Today on Perspectives, Pope Francis’ Regina Coeli Address, the funeral Mass for Cardinal Tucotte and the death of Cardinal George.
This post was originally published on December 18, 2013, when Cardinal Francis George celebrated 50 years of priestly ordination.
Ad multos annos, Cardinal Francis George, OMI
Chicago’s Archbishop celebrates 50 years of priestly ordination
By Fr. Thomas Rosica, CSB
Today Cardinal Francis George, OMI, of Chicago celebrates his 50th Anniversary of priestly ordination. Sebastian Gomes and I will be present for the Eucharistic celebration in Chicago’s Holy Name Cathedral as well as at the dinner to follow in the Windy City’s Drake Hotel.
Francis Eugene George was born in Chicago in 1937. He entered the Missionary Oblates of Mary Immaculate in 1957 and was ordained a priest in 1963. He served his Oblate Congregation as Provincial Superior of the Midwestern US Province from 1973-1974, and was then elected the following year, at age 37, as Vicar General of his international Congregation, a position which he held in Rome from 1974-1986. From 1987-1990, he served as the Coordinator of the Circle of Fellows at the Cambridge Centre for the Study of Faith and Culture. The Church recognized his remarkable qualities when Pope John Paul II named him Bishop of Yakima, Washington in 1990. In 1996, he was appointed Archbishop of Portland, Oregon, a position he held for less than one year. In April 1987, the Pope appointed him to the very important See of Chicago in the USA to succeed the late Joseph Cardinal Bernardin. George was the first native Chicagoan to be Archbishop of that city. In February 1998, Francis George was created Cardinal priest by Pope John Paul II.
Cardinal Francis George is a philosopher and theologian, a man who possesses the rather remarkable qualities of a warm, humble gentleman, a distinguished scholar and a listening, compassionate, shepherd and faithful servant. He has been an outstanding, gifted, leader of the Universal Church who has become an articulate teacher and pastor to people far beyond the confines of the Archdiocese of Chicago.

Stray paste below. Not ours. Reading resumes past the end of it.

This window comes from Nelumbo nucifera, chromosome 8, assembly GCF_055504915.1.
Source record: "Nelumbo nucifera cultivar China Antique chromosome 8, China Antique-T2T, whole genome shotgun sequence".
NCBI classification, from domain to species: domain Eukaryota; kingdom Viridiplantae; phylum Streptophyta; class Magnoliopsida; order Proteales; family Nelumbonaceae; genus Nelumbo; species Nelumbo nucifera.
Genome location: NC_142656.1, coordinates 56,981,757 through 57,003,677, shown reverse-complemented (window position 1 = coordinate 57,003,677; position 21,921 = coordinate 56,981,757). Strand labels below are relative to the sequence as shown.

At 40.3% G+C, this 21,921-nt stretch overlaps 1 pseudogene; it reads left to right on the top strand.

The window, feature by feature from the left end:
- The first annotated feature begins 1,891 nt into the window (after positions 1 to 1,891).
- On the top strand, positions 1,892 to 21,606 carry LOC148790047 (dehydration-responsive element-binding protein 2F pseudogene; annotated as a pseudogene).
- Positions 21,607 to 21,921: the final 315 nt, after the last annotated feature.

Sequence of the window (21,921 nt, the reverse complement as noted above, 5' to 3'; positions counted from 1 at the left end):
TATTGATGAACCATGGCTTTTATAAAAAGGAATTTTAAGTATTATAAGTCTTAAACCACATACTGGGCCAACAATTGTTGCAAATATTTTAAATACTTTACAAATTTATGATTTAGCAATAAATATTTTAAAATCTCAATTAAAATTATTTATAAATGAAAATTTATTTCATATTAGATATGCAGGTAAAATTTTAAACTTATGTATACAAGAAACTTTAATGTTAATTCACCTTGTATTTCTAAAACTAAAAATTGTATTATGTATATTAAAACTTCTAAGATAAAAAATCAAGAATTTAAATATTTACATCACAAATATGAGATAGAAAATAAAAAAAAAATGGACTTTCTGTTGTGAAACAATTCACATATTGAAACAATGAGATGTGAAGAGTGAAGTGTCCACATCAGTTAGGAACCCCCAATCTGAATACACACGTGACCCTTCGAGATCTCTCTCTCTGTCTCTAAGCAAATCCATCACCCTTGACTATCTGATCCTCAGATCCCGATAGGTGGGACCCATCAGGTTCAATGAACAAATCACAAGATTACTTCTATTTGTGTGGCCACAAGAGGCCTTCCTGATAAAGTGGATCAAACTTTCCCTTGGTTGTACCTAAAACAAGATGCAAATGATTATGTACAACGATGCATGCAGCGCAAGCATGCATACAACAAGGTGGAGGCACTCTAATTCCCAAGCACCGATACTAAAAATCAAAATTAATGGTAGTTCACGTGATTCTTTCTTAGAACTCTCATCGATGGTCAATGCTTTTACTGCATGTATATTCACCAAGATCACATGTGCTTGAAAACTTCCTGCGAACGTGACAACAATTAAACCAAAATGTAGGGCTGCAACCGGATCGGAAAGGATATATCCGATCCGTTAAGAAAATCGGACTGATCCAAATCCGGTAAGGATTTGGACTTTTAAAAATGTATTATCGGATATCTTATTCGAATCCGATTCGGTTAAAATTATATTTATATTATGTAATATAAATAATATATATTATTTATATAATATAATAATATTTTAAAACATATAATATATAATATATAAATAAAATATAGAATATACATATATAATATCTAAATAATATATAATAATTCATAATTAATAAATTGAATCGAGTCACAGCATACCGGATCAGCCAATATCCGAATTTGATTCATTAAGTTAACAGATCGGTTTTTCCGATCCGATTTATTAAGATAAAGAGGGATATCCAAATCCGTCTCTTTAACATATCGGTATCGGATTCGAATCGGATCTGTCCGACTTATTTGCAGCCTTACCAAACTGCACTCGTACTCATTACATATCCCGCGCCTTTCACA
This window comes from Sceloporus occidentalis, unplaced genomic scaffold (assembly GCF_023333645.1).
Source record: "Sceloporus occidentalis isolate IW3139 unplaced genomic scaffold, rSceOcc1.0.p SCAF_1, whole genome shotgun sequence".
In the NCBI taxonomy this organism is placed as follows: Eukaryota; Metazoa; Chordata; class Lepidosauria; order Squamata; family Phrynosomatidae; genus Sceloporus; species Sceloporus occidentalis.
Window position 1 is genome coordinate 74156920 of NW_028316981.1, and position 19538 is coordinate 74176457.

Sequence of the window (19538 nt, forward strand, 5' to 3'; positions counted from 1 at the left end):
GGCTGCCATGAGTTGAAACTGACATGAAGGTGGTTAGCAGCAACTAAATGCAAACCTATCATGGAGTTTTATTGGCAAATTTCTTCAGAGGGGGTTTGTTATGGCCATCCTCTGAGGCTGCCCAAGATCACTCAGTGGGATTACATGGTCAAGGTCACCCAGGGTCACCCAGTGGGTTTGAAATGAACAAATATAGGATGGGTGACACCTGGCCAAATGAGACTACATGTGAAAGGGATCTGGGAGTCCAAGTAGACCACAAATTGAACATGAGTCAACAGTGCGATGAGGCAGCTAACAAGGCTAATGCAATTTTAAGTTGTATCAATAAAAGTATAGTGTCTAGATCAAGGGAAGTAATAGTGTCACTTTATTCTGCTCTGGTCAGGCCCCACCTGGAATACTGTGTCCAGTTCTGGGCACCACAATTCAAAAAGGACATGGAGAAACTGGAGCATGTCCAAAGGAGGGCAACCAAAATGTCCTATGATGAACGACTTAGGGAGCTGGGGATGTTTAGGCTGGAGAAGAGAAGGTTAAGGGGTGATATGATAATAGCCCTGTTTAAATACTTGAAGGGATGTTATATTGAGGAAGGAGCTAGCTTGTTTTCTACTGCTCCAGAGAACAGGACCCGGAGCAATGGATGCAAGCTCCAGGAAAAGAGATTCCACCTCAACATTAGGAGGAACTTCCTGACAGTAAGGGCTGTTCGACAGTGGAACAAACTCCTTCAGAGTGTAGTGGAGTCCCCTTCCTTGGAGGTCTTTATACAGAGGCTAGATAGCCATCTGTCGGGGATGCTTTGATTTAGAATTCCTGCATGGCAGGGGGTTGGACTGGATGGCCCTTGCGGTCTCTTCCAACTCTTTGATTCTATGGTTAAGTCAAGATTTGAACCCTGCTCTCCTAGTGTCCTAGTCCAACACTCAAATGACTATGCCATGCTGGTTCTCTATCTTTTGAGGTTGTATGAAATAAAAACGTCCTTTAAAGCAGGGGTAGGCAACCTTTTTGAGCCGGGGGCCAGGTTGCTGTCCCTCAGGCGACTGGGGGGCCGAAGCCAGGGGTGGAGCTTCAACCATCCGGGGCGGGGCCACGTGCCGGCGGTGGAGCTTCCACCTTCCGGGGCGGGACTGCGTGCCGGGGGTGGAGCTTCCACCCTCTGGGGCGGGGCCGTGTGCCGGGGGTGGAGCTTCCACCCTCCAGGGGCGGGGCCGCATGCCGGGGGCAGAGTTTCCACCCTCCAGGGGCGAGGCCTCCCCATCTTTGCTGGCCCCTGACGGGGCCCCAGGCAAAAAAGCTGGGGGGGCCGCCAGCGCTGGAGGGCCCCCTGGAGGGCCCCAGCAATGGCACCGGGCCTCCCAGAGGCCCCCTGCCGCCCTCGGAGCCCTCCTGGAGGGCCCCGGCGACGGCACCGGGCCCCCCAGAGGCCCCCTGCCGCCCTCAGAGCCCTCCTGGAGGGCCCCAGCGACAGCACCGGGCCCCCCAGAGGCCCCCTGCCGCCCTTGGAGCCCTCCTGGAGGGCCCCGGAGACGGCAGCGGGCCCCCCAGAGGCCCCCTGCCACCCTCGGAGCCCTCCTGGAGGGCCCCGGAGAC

Cardinal George has been a very good friend for many years, and a great supporter of our work at Salt and Light Catholic Television Network from the very beginning. My friendship with him was born in Rome in 1985 when I first met him at the Oblate Generalate on Via Aurelia. I was a newly ordained deacon and had accompanied my Basilian confrère Cardinal George Flahiff to the Extraordinary Synod on Vatican II and a special meeting of the College of Cardinals. The Oblates extended hospitality to us for the duration of the meetings and the kindness of then Fr. Francis George. Vicar General of his Religious Congregation, left a lasting impression upon me. Several years later, in February 1994, our paths crossed again when Fr. George, now bishop of Yakima, Washington arrived in Jerusalem to take part in an international conference Religious Leadership in Secular Society. I was attending that conference as graduate student at Jerusalem’s Ecole Biblique et Archéologique Française. We renewed our friendship and spent some memorable moments together in the Holy City.
Over the past 29 years, our paths have crossed many times, including Cardinal George’s memorable visit to the Newman Centre Catholic Mission at the University of Toronto in 1998 and his great lecture on the Papacy. We have been together at World Youth Days, congresses, assemblies and conventions of all kinds, and at the Synod of Bishops on the Word of God in the Life and Mission of the Church in 2008.
During that Synod, the Cardinal gave a very eloquent address on the theme of reclaiming our biblical roots. Synod Fathers had grappled with the fact that many of us had lost touch with the world of Scripture and of how important it was to see the hand of providence in life’s events. Cardinal George, in his role as then President of the United States Conference of Catholic Bishops, spoke of the “lived contexts in which believers hear the Word of God and the need for pastoral attention to conversion of the imagination, the intellect and the will.”